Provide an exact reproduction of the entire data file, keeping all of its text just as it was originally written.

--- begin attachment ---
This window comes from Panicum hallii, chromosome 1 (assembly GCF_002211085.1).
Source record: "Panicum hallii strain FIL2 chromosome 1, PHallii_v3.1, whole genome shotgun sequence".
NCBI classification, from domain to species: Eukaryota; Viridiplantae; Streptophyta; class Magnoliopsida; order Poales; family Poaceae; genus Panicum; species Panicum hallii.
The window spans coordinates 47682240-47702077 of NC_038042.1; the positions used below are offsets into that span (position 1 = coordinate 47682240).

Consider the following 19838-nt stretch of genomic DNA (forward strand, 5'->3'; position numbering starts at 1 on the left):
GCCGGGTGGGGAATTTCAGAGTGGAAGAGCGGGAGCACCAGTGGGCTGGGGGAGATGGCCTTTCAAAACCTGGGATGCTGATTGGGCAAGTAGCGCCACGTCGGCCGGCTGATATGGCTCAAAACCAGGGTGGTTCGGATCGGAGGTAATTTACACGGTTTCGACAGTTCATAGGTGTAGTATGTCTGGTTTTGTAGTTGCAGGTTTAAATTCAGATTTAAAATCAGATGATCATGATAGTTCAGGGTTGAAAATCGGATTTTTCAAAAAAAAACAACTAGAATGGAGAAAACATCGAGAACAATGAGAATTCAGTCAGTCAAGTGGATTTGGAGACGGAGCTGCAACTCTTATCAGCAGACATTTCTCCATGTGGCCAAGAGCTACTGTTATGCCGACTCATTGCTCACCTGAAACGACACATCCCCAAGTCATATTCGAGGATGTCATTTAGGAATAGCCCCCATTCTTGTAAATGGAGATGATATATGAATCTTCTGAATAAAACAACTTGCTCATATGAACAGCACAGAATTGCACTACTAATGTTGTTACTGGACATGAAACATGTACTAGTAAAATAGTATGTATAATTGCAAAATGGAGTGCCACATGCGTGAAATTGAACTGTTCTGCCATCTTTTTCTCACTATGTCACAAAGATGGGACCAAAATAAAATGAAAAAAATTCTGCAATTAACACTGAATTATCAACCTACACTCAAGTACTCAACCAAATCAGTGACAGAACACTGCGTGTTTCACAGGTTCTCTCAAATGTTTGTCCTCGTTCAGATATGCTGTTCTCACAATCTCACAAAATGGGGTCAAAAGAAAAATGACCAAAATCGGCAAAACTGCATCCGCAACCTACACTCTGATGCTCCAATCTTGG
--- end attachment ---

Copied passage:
This window comes from Panicum hallii, chromosome 1 (assembly GCF_002211085.1).
Source record: "Panicum hallii strain FIL2 chromosome 1, PHallii_v3.1, whole genome shotgun sequence".
NCBI classification, from domain to species: Eukaryota; Viridiplantae; Streptophyta; class Magnoliopsida; order Poales; family Poaceae; genus Panicum; species Panicum hallii.
The window spans coordinates 47682240-47702077 of NC_038042.1; the positions used below are offsets into that span (position 1 = coordinate 47682240).

Consider the following 19838-nt stretch of genomic DNA (forward strand, 5'->3'; position numbering starts at 1 on the left):
GCCGGGTGGGGAATTTCAGAGTGGAAGAGCGGGAGCACCAGTGGGCTGGGGGAGATGGCCTTTCAAAACCTGGGATGCTGATTGGGCAAGTAGCGCCACGTCGGCCGGCTGATATGGCTCAAAACCAGGGTGGTTCGGATCGGAGGTAATTTACACGGTTTCGACAGTTCATAGGTGTAGTATGTCTGGTTTTGTAGTTGCAGGTTTAAATTCAGATTTAAAATCAGATGATCATGATAGTTCAGGGTTGAAAATCGGATTTTTCAAAAAAAAACAACTAGAATGGAGAAAACATCGAGAACAATGAGAATTCAGTCAGTCAAGTGGATTTGGAGACGGAGCTGCAACTCTTATCAGCAGACATTTCTCCATGTGGCCAAGAGCTACTGTTATGCCGACTCATTGCTCACCTGAAACGACACATCCCCAAGTCATATTCGAGGATGTCATTTAGGAATAGCCCCCATTCTTGTAAATGGAGATGATATATGAATCTTCTGAATAAAACAACTTGCTCATATGAACAGCACAGAATTGCACTACTAATGTTGTTACTGGACATGAAACATGTACTAGTAAAATAGTATGTATAATTGCAAAATGGAGTGCCACATGCGTGAAATTGAACTGTTCTGCCATCTTTTTCTCACTATGTCACAAAGATGGGACCAAAATAAAATGAAAAAAATTCTGCAATTAACACTGAATTATCAACCTACACTCAAGTACTCAACCAAATCAGTGACAGAACACTGCGTGTTTCACAGGTTCTCTCAAATGTTTGTCCTCGTTCAGATATGCTGTTCTCACAATCTCACAAAATGGGGTCAAAAGAAAAATGACCAAAATCGGCAAAACTGCATCCGCAACCTACACTCTGATGCTCCAATCTTGG